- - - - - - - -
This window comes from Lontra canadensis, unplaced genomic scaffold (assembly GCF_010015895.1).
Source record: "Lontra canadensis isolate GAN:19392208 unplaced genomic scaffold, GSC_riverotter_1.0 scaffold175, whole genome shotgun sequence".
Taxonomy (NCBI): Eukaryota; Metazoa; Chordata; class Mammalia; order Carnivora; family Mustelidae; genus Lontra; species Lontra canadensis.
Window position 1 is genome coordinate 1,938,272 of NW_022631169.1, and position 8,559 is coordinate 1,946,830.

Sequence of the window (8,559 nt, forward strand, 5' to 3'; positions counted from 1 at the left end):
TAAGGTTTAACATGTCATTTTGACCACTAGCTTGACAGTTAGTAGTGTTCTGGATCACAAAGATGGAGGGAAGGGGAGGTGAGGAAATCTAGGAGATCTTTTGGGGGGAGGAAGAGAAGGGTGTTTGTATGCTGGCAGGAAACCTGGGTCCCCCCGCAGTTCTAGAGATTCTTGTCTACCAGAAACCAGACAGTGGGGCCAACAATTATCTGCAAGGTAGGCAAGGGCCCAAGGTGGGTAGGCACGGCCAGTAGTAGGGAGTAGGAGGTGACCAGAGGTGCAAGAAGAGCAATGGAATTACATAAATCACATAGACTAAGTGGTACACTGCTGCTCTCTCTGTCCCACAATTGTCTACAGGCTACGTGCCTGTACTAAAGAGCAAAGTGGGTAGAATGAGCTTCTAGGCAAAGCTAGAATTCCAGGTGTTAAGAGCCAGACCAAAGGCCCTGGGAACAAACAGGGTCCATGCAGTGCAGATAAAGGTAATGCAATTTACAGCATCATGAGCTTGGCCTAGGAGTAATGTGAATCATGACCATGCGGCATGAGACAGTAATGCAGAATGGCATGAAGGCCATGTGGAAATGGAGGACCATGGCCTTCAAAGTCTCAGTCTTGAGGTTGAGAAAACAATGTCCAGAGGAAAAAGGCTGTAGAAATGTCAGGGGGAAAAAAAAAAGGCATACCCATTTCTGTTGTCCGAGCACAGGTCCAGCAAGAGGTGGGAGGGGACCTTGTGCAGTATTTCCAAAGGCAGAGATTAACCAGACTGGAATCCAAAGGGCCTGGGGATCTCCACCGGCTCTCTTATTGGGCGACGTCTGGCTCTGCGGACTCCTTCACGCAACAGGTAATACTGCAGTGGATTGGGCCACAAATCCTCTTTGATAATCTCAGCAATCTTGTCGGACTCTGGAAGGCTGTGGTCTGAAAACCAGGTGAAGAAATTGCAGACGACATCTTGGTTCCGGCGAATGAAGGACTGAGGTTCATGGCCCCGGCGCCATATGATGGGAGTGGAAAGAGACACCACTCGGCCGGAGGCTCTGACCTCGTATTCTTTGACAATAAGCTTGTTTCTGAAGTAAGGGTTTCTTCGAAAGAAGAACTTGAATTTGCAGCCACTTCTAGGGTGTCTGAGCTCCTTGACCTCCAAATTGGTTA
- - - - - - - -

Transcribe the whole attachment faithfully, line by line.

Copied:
This window comes from Lontra canadensis, unplaced genomic scaffold (assembly GCF_010015895.1).
Source record: "Lontra canadensis isolate GAN:19392208 unplaced genomic scaffold, GSC_riverotter_1.0 scaffold175, whole genome shotgun sequence".
Taxonomy (NCBI): Eukaryota; Metazoa; Chordata; class Mammalia; order Carnivora; family Mustelidae; genus Lontra; species Lontra canadensis.
Window position 1 is genome coordinate 1,938,272 of NW_022631169.1, and position 8,559 is coordinate 1,946,830.

Sequence of the window (8,559 nt, forward strand, 5' to 3'; positions counted from 1 at the left end):
TAAGGTTTAACATGTCATTTTGACCACTAGCTTGACAGTTAGTAGTGTTCTGGATCACAAAGATGGAGGGAAGGGGAGGTGAGGAAATCTAGGAGATCTTTTGGGGGGAGGAAGAGAAGGGTGTTTGTATGCTGGCAGGAAACCTGGGTCCCCCCGCAGTTCTAGAGATTCTTGTCTACCAGAAACCAGACAGTGGGGCCAACAATTATCTGCAAGGTAGGCAAGGGCCCAAGGTGGGTAGGCACGGCCAGTAGTAGGGAGTAGGAGGTGACCAGAGGTGCAAGAAGAGCAATGGAATTACATAAATCACATAGACTAAGTGGTACACTGCTGCTCTCTCTGTCCCACAATTGTCTACAGGCTACGTGCCTGTACTAAAGAGCAAAGTGGGTAGAATGAGCTTCTAGGCAAAGCTAGAATTCCAGGTGTTAAGAGCCAGACCAAAGGCCCTGGGAACAAACAGGGTCCATGCAGTGCAGATAAAGGTAATGCAATTTACAGCATCATGAGCTTGGCCTAGGAGTAATGTGAATCATGACCATGCGGCATGAGACAGTAATGCAGAATGGCATGAAGGCCATGTGGAAATGGAGGACCATGGCCTTCAAAGTCTCAGTCTTGAGGTTGAGAAAACAATGTCCAGAGGAAAAAGGCTGTAGAAATGTCAGGGGGAAAAAAAAAAGGCATACCCATTTCTGTTGTCCGAGCACAGGTCCAGCAAGAGGTGGGAGGGGACCTTGTGCAGTATTTCCAAAGGCAGAGATTAACCAGACTGGAATCCAAAGGGCCTGGGGATCTCCACCGGCTCTCTTATTGGGCGACGTCTGGCTCTGCGGACTCCTTCACGCAACAGGTAATACTGCAGTGGATTGGGCCACAAATCCTCTTTGATAATCTCAGCAATCTTGTCGGACTCTGGAAGGCTGTGGTCTGAAAACCAGGTGAAGAAATTGCAGACGACATCTTGGTTCCGGCGAATGAAGGACTGAGGTTCATGGCCCCGGCGCCATATGATGGGAGTGGAAAGAGACACCACTCGGCCGGAGGCTCTGACCTCGTATTCTTTGACAATAAGCTTGTTTCTGAAGTAAGGGTTTCTTCGAAAGAAGAACTTGAATTTGCAGCCACTTCTAGGGTGTCTGAGCTCCTTGACCTCCAAATTGGTTA